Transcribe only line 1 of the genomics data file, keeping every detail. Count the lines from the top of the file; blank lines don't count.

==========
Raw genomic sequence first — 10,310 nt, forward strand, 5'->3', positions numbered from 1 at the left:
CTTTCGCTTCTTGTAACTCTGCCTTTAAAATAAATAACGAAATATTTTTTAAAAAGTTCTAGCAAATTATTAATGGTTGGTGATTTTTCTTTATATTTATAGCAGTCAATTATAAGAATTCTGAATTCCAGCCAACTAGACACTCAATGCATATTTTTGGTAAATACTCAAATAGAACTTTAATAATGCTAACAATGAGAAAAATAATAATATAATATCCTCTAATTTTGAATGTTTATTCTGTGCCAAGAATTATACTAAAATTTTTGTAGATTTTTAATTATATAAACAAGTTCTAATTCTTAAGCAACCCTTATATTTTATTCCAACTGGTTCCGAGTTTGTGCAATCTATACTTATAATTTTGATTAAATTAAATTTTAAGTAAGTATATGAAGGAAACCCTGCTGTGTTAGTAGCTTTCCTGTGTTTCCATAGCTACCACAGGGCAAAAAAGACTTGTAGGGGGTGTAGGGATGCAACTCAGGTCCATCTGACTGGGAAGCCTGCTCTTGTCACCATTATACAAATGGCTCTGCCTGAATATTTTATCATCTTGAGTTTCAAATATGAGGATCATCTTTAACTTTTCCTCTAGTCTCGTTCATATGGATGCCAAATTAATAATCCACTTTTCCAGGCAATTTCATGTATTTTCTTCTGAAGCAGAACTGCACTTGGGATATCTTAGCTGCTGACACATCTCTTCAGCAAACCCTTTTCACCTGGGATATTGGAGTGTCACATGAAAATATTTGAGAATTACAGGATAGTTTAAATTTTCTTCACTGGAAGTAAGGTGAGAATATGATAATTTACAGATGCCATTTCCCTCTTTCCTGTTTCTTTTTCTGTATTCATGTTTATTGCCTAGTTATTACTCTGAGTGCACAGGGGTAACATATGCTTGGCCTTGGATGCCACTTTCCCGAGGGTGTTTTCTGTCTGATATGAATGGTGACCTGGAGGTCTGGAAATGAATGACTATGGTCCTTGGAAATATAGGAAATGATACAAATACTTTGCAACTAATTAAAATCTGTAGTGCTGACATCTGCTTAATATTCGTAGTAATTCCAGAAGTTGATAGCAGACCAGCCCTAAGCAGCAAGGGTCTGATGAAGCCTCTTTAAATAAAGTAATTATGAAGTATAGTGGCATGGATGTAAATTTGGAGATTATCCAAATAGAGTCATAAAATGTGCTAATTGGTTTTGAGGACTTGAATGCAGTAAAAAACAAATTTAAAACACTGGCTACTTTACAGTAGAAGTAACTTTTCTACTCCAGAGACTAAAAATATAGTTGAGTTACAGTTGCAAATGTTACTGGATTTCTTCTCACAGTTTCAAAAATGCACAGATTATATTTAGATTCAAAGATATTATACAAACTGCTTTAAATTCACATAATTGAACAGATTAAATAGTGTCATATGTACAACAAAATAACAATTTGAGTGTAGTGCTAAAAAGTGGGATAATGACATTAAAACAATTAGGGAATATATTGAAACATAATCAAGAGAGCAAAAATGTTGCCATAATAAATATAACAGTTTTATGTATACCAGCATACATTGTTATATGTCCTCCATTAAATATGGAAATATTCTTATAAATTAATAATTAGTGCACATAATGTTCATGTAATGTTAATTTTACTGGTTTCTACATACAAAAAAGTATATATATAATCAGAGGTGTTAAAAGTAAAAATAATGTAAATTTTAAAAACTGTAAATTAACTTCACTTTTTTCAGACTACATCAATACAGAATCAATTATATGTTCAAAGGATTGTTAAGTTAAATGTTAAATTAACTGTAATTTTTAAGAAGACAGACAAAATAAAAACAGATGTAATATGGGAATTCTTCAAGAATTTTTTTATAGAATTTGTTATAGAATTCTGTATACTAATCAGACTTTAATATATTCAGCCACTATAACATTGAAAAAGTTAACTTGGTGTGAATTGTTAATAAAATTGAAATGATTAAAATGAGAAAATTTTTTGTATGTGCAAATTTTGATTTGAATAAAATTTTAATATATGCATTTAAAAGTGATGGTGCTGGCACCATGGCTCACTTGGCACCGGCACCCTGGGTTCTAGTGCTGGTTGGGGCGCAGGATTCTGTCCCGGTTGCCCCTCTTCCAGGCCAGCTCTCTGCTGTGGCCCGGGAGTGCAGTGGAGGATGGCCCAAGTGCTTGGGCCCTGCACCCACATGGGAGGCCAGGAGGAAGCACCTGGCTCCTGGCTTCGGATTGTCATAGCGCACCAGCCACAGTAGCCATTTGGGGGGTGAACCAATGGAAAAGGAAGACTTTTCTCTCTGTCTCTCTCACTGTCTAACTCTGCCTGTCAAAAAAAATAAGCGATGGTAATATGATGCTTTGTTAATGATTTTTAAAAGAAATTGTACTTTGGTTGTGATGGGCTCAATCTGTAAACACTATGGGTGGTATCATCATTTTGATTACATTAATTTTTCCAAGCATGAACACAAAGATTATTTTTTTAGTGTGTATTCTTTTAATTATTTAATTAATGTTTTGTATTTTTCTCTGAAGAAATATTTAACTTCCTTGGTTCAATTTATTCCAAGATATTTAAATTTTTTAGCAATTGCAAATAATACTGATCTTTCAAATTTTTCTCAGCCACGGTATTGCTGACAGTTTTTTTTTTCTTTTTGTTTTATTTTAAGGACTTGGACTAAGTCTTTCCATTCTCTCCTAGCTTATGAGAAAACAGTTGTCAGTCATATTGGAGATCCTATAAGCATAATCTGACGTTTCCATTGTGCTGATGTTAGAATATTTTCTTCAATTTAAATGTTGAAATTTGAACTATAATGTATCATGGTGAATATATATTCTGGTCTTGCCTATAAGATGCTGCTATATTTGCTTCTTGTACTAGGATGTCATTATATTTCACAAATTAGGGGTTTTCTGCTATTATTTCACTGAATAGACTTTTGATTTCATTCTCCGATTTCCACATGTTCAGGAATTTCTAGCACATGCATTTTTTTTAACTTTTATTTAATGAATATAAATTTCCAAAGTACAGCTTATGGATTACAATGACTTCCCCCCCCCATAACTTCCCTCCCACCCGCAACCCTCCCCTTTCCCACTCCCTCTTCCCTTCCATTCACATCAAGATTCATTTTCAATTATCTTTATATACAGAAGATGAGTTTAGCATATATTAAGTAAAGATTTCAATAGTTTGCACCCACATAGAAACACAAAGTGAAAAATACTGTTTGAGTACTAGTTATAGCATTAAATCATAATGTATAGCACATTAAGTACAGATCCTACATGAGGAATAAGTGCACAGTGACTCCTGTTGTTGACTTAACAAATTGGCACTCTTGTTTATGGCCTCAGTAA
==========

Raw genomic sequence first — 10,310 nt, forward strand, 5'->3', positions numbered from 1 at the left: